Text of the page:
Each turn of the first and second coils has an adjustable coil segment that connects together two transverse coil segments of a turn to complete a coil turn, and connects the two coil turns that make up the first or second coil. For example, adjustable coil segments 45, 46 and 47 join transverse coil segments 40 and 42, 41 and 43, and 41 and 42, respectively, for second coil 14. Each adjustable coil segment is generally oriented in the longitudinal direction of the workpiece 20. Each adjustable coil segment may be a flexible cable or other flexible electrical conductor that is suitably connected (connecting element 70 diagrammatically shown in the figures) at each end to a transverse coil segment. Any electrically conducting material and arrangement, including multiple interconnecting sliding partial segments, may be used for each adjustable coil segment as long as it can maintain electrical continuity in a coil turn as the pole pitch is changed as further described below.
Further, in applications where the first and second coils are water-cooled by circulating cooling water through hollow passages in the first and second coil segments, the adjustable coil segments can be used as convenient connection points to the supply and return of a cooling medium, such as water.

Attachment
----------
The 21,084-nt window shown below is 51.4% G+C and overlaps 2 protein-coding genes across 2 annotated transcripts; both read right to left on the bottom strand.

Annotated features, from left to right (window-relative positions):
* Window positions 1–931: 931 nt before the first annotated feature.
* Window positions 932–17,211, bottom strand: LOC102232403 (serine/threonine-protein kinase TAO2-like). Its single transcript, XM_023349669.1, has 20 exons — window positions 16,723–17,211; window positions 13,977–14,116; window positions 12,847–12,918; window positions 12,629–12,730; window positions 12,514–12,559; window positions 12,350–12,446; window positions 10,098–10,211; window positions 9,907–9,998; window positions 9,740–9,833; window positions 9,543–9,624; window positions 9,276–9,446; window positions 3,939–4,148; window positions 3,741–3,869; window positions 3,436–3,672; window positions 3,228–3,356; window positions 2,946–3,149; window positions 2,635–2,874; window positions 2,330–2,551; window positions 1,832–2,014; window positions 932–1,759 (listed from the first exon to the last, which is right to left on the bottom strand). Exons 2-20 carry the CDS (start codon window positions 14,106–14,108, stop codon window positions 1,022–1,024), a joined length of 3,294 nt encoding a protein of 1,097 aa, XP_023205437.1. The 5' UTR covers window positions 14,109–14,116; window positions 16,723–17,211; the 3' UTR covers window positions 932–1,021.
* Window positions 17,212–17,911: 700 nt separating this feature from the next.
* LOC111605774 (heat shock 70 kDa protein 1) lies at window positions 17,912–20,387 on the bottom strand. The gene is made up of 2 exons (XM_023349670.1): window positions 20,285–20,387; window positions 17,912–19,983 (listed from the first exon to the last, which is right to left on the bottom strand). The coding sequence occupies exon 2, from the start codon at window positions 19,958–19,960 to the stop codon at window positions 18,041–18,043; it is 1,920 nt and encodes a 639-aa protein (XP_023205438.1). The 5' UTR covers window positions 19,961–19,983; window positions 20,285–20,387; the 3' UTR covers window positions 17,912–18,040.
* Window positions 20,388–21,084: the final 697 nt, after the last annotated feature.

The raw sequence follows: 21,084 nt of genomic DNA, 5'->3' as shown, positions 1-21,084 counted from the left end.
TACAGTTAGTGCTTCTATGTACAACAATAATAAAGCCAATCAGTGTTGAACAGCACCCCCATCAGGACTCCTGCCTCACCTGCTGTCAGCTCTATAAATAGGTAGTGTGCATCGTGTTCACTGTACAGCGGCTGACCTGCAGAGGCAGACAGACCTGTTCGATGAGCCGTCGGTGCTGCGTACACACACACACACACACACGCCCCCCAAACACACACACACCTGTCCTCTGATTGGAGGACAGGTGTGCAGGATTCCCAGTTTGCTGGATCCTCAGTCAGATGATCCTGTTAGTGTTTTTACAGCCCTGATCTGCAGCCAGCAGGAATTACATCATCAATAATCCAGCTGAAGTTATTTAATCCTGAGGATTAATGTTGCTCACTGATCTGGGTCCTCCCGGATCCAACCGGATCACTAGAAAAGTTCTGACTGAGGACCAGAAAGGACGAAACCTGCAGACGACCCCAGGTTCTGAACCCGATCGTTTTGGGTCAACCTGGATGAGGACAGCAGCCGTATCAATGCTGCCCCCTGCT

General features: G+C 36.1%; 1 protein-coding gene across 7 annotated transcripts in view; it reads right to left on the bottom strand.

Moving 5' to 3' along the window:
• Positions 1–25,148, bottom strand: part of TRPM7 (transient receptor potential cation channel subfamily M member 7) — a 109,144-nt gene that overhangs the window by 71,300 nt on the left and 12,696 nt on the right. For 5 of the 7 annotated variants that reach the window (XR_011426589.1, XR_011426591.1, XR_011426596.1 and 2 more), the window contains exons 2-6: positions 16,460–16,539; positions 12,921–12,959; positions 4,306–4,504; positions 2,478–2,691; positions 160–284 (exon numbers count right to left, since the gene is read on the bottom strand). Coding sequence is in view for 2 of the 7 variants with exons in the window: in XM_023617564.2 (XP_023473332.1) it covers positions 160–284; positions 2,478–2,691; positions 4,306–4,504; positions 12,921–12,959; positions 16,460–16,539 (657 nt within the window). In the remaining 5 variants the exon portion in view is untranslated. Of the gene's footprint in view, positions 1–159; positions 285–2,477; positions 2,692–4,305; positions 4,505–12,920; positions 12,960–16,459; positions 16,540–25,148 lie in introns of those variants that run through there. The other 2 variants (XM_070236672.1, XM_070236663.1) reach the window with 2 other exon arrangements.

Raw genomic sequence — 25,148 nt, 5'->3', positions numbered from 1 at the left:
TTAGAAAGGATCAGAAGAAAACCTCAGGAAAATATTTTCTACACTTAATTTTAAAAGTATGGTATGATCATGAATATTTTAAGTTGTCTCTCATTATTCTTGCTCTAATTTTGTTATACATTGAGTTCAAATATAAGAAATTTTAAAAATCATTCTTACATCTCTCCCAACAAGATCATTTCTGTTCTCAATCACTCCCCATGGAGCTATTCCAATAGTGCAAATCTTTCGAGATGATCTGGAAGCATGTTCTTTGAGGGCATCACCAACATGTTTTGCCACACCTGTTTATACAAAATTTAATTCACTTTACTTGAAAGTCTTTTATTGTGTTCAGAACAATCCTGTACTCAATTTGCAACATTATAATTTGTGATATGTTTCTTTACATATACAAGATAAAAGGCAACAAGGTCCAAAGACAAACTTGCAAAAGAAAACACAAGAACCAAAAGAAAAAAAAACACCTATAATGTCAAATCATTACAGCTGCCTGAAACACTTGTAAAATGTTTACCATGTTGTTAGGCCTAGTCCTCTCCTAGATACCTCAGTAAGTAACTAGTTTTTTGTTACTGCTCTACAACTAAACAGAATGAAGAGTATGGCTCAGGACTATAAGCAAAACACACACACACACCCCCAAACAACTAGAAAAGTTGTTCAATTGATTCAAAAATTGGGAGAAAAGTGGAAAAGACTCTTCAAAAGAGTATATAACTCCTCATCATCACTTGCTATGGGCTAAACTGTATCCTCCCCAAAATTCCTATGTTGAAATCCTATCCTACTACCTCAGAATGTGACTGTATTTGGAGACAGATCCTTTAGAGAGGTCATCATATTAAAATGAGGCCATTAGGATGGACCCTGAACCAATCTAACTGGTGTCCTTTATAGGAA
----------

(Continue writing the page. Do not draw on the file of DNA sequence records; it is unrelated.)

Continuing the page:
Magnetic flux concentrators 16 a and 16 b (formed from high permeability, low reluctance materials such as steel laminations) generally surround transverse coil segments 52 and 53, and 50 and 51, respectively, of the first coil in all directions except for the coil surfaces facing workpiece 20. For clarity of coil arrangements in FIG. 3, the concentrators for coil 12 is shown in broken view and the concentrators for coil 14 are not shown. In this exploded view, coil gap, gc, is exaggerated. In typical applications, the coil gap is generally only larger than the thickness, ds, of the workpiece as to allow unobstructed travel of the workpiece between the coils. When terminals 1 and 3 are connected (either directly or indirectly by, for example, a load matching transformer) to the first output terminal of an ac single-phase power source, and terminals 2 and 4 are connected to the second output terminal of the power source, the currents flowing through the first and second coils establish a common magnetic flux that passes perpendicularly through the workpiece as illustrated by the exemplary dashed flux line in FIG. 3, with the arrows indicating the direction of the flux when the current at terminals 1 and 3 is instantaneously positive and the current at terminals 2 and 4 is instantaneously negative.